Turkey and Greece take a step towards reconciliation | International

Moment of tension during the press conference between Greek Foreign Minister Nikos Denidas (left) and Turkish Foreign Minister Mevlüt Çavusoglu (right) in Ankara.ADEM ALTAN (AFP)

Turkey and Greece laid the first stone on the road to reconciliation on Thursday with a visit by the head of Hellenic diplomacy to Ankara, during a meeting which however also made it clear that the differences between the two countries are still very large. . “We had a frank and open dialogue and we were able to address all the questions [que nos dividen]. Today we have taken a step that we hope will benefit both our peoples,” Greek Foreign Minister Nikos Dendias told a press conference after meeting with his Turkish counterpart. Mevlüt Çavusoglu, and with President Recep Tayyip Erdogan. ., which was put on the agenda at the last minute, which gives an idea of ​​the importance of the visit.

At the Ankara meeting, the problem of the delimitation of waters and exclusive economic zones in the Aegean Sea and the Mediterranean, the management of migration, bilateral economic relations, the situation of Turkish minorities in Greece and Greek minorities in Turkey and the summit scheduled for Geneva to deal with the conflict in the divided island of Cyprus, of which both are the constitutional guarantors. Although the differences on these issues between the two countries remain significant, the two countries agreed to “stay away from provocations” and in a “constructive” tone, Çavusoglu said.

Tension between the two countries rose last year after the Turkish president announced the opening of the border to any refugee or migrant who wanted to flee to Greece. In the summer, there were several incidents between the military fleets of the two countries in the disputed waters of the eastern Mediterranean. Greece, along with France and Cyprus, pushed for the European Union to impose sanctions on Turkey, but another group of states, mainly Spain, Germany and Italy, acted as a mediator to reduce the tension between the parties. Since December, Turkey has kept its hydrocarbon exploration ships and the frigates it had previously sent to Greek and Cypriot waters in port, which has encouraged the melting of the ice.

In addition to Greece, Turkey has made offers of reconciliation to Egypt and Israel, which shows that it is “recalibrating” its policy in the eastern Mediterranean, estimates Michäel Tanchum, professor at the University of Navarre and specialist in this conflict. “The Ankara government fears that Turkey’s alienation from its neighbors has reached such a point that it harms its national interests,” he said.

In recent years, Greece has strengthened its relations and concluded security pacts with Egypt, Israel and the United Arab Emirates, in addition to carrying out military maneuvers with Saudi Arabia, all countries which maintain a strong rivalry with Turkey. In addition, the arrival of Joe Biden in the White House, with a tougher stance on Turkey, and increasing military cooperation between the United States and Greece – both of which are negotiating the use of a military base on the island of Crete- pushed the government of Recep Tayyip Erdogan to move.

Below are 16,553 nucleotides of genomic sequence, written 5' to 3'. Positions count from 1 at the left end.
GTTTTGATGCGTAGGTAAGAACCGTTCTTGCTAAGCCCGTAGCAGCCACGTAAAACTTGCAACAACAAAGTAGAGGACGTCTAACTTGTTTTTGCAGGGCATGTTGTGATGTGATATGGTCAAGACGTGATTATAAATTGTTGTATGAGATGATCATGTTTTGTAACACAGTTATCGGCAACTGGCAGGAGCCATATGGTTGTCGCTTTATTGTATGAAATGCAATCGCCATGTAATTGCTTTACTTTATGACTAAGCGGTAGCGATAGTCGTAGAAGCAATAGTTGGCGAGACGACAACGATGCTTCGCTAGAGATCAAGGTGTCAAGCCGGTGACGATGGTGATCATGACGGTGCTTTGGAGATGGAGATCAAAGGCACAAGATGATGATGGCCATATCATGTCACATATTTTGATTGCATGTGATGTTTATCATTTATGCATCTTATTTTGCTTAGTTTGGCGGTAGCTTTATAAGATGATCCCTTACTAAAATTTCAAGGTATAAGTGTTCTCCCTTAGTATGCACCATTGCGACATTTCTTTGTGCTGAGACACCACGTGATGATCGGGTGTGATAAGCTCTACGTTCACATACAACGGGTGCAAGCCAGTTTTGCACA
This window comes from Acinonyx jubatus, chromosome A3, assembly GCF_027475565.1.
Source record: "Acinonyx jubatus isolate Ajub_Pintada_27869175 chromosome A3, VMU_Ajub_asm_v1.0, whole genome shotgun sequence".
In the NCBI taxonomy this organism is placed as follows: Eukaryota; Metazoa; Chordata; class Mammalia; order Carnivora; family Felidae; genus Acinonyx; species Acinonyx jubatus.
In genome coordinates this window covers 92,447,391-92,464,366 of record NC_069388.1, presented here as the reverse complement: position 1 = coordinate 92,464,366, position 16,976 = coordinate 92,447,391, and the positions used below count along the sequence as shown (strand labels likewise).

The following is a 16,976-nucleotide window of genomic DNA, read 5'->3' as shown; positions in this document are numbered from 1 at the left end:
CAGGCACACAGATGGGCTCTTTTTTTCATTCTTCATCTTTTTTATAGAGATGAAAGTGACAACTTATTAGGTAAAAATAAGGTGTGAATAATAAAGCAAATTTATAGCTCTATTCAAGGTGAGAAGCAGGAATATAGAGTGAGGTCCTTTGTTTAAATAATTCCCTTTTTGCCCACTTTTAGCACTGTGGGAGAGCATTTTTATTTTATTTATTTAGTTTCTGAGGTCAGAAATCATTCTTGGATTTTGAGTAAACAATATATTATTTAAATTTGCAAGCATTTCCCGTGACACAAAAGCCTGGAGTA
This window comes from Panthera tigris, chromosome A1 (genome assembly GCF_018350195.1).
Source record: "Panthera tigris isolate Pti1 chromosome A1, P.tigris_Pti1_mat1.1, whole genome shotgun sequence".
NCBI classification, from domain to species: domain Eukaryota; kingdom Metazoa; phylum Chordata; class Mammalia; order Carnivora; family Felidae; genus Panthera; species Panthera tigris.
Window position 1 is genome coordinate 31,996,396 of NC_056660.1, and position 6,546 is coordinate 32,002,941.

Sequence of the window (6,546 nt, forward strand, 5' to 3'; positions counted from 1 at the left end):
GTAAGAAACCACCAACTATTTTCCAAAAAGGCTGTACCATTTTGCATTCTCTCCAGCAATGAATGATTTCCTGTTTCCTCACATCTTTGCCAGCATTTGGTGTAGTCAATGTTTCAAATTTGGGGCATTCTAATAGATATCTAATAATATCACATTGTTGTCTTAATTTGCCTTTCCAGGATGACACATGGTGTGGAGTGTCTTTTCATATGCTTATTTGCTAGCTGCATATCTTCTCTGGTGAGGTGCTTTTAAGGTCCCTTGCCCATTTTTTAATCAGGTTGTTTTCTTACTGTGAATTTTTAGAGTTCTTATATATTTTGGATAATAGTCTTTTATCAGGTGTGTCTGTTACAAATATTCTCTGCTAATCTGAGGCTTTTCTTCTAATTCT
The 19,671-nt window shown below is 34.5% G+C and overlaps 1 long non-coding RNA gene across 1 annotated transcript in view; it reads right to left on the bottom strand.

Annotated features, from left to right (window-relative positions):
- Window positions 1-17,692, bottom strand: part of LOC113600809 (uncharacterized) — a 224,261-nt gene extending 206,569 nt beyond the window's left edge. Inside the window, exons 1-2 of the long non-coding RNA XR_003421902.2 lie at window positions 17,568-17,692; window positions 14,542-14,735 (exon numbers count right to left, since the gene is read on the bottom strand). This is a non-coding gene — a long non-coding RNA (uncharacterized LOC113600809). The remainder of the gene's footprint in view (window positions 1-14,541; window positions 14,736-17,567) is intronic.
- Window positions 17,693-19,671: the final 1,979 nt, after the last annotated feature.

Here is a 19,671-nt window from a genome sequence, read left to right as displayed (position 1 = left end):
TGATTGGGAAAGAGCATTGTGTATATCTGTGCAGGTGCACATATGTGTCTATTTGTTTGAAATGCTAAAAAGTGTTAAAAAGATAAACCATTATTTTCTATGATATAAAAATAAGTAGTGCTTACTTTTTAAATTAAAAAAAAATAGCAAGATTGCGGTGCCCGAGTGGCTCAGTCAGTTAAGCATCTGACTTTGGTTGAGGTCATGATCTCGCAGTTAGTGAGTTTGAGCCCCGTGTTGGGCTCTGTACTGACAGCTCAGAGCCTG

On the EU side, France’s withdrawal from the group of countries calling for tough sanctions against Turkey (after Erdogan and his French counterpart Emmanuel Macron agreed to tone down their accusations), led Athens to accept a return to the table. negotiations with Turkey. . In January, a group of diplomats from the two countries met for the first time in five years, and the series of exploratory contacts was repeated in March, setting the stage for the meeting this Thursday, which could be followed by a meeting in Athens or, even, a meeting between Erdogan and the Hellenic Prime Minister, Kyriakos Mitsotakis, according to the invitation launched by Dendias.

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However, the obstacles to be overcome are immense, as the way in which the press conference ended showed. At the end of his speech, the head of Greek diplomacy warned that if Turkey “violates Greece’s sovereignty again, EU sanctions will be on the table again”. To this, a visibly angry Çavusoglu replied, “You have made false allegations and I must respond. Turkey has not violated anyone’s sovereign rights, all the actions we have taken have been to defend the rights of our country.” Dendias counterattacked, claiming that Turkish fighters illegally overflew the Greek islands 400 times in over the past year and criticizing Turkey’s refusal to abide by international laws: “If we want to turn the page on these negative months, we must first recognize what is right or wrong. Greece wants to move towards a positive agenda, but that does not mean that it gives up on its arguments”. And Çavusoglu spoke again to contradict his counterpart: “You talk about legality, but you violate the treaties signed by remilitarizing the islands [fronterizas con Turquía]. We want to solve the problems between the two countries. But if you want to continue the tension, we can continue it.” Finally, the two ministers left the press conference to share a Ramadan fast-breaking dinner.

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